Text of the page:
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Robert A Gleason

Center Director (Supervisory Biologist)

Northern Prairie Wildlife Research Center

Office Phone: 701-253-5546
Fax: 701-253-5553

8711 37th Street SE
Jamestown , ND 58401-7317

Supervisor: Scott E Morlock
It has been well documented that restored wetlands in the Prairie Pothole Region of North America do store carbon. However, the net benefit of carbon sequestration in wetlands in terms of a reduction in global warming forcing has often been questioned because of potentially greater emissions of greenhouse gases (GHGs) such as nitrous oxide (N2O) and methane (CH4). We compared gas emissions (N2O, CH4, carbon dioxide [CO2]) and soil moisture and temperature from eight cropland and eight restored grassland wetlands in the Prairie Pothole Region from May to October, 2003, to better understand the atmospheric carbon mitigation potential of restored wetlands. Results show that carbon dioxide contributed the most (90%)...
Greenhouse gas (GHG) fluxes of aquatic ecosystems in the northern Great Plains of the U.S. represent a significant data gap. Consequently, a 3-year study was conducted in south-central North Dakota, USA, to provide an initial estimate of GHG fluxes from a large, shallow lake. Mean GHG fluxes were 0.02 g carbon dioxide (CO2) m−2 h−1, 0.0009 g methane (CH4) m−2 h−1, and 0.0005 mg nitrous oxide (N2O) m−2 h−1. Fluxes of CO2 and CH4 displayed temporal and spatial variability which is characteristic of aquatic ecosystems, while fluxes of N2O were consistently low throughout the study. Comparisons between results of this study and published values suggest that mean daily fluxes of CO2, CH4, and N2O from Long Lake were...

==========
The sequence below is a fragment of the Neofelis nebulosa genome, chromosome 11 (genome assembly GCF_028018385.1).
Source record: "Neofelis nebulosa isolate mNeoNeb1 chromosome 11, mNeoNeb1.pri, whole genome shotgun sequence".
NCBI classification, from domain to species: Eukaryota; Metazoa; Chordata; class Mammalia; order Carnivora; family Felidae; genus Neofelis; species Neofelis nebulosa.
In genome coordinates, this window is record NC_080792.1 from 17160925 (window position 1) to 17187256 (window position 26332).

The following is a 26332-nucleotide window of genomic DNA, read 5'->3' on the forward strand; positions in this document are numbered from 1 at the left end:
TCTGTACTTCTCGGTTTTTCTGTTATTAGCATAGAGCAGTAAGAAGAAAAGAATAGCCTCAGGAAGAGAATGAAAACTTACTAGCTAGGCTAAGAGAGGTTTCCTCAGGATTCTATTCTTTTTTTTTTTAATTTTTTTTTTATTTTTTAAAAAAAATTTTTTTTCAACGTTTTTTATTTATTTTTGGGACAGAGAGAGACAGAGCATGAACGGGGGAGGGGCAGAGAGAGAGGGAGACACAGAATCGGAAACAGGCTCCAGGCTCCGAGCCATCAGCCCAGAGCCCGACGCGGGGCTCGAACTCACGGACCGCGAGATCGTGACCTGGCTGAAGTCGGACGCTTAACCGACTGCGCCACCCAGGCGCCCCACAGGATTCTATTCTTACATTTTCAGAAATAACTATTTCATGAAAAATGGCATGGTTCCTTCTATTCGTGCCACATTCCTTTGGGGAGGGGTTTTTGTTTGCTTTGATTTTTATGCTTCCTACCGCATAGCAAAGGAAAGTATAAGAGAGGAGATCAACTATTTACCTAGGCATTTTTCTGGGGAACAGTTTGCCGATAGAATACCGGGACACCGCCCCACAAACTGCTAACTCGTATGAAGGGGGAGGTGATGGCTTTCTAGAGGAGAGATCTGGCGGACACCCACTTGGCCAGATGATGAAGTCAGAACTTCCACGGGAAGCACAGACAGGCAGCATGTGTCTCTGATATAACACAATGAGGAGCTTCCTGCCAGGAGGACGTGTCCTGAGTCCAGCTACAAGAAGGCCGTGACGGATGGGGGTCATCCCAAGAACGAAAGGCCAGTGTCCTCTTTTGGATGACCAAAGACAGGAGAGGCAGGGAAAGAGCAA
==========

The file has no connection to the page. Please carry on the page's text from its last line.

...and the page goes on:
Wetland restoration has been suggested as policy goal with multiple environmental benefits including enhancement of atmospheric carbon sequestration. However, there are concerns that increasedmethane (CH4) emissions associated with restoration may outweigh potential benefits. A comprehensive, 4-year study of 119 wetland catchments was conducted in the Prairie Pothole Region of the north-central U.S. to assess the effects of land use on greenhouse gas (GHG) fluxes and soil properties. Results showed that the effects of land use on GHG fluxes and abiotic soil properties differed with respect to catchment zone (upland, wetland), wetland classification, geographic location, and year. Mean CH4 fluxes from the uplands...
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U.S. Geological Survey scientists and cooperating partners are examining the potential risk to aquatic resources (for example, wetlands, streams) by contamination from saline waters (brine) produced by petroleum development in the Williston Basin of Montana, North Dakota, and South Dakota. The primary goals of this study are to provide a science-based approach to assess potential risk of brine contamination to aquatic systems and to help focus limited monitoring and mitigation resources on the areas of greatest need. These goals will be accomplished through field investigations that quantify brine movement and risk assessments using remotely-sensed and other spatial datasets.
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